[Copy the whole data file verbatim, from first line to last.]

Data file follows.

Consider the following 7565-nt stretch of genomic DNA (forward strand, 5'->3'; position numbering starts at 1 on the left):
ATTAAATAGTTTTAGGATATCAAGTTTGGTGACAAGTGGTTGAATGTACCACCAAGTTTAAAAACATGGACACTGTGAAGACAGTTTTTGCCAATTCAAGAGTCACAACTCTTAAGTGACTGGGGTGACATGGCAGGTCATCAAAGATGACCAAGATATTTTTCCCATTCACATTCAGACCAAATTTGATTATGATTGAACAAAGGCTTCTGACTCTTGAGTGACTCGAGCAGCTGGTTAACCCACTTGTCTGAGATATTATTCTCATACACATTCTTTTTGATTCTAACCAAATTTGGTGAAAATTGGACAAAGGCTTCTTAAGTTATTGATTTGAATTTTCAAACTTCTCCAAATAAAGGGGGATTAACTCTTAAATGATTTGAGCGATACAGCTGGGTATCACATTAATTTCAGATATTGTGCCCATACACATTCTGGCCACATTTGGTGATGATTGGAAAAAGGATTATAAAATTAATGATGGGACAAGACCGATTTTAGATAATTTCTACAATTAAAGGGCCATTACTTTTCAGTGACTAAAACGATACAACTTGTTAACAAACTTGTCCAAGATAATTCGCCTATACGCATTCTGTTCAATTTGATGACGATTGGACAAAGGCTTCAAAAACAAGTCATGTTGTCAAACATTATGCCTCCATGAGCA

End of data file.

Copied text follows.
Consider the following 7565-nt stretch of genomic DNA (forward strand, 5'->3'; position numbering starts at 1 on the left):
ATTAAATAGTTTTAGGATATCAAGTTTGGTGACAAGTGGTTGAATGTACCACCAAGTTTAAAAACATGGACACTGTGAAGACAGTTTTTGCCAATTCAAGAGTCACAACTCTTAAGTGACTGGGGTGACATGGCAGGTCATCAAAGATGACCAAGATATTTTTCCCATTCACATTCAGACCAAATTTGATTATGATTGAACAAAGGCTTCTGACTCTTGAGTGACTCGAGCAGCTGGTTAACCCACTTGTCTGAGATATTATTCTCATACACATTCTTTTTGATTCTAACCAAATTTGGTGAAAATTGGACAAAGGCTTCTTAAGTTATTGATTTGAATTTTCAAACTTCTCCAAATAAAGGGGGATTAACTCTTAAATGATTTGAGCGATACAGCTGGGTATCACATTAATTTCAGATATTGTGCCCATACACATTCTGGCCACATTTGGTGATGATTGGAAAAAGGATTATAAAATTAATGATGGGACAAGACCGATTTTAGATAATTTCTACAATTAAAGGGCCATTACTTTTCAGTGACTAAAACGATACAACTTGTTAACAAACTTGTCCAAGATAATTCGCCTATACGCATTCTGTTCAATTTGATGACGATTGGACAAAGGCTTCAAAAACAAGTCATGTTGTCAAACATTATGCCTCCATGAGCA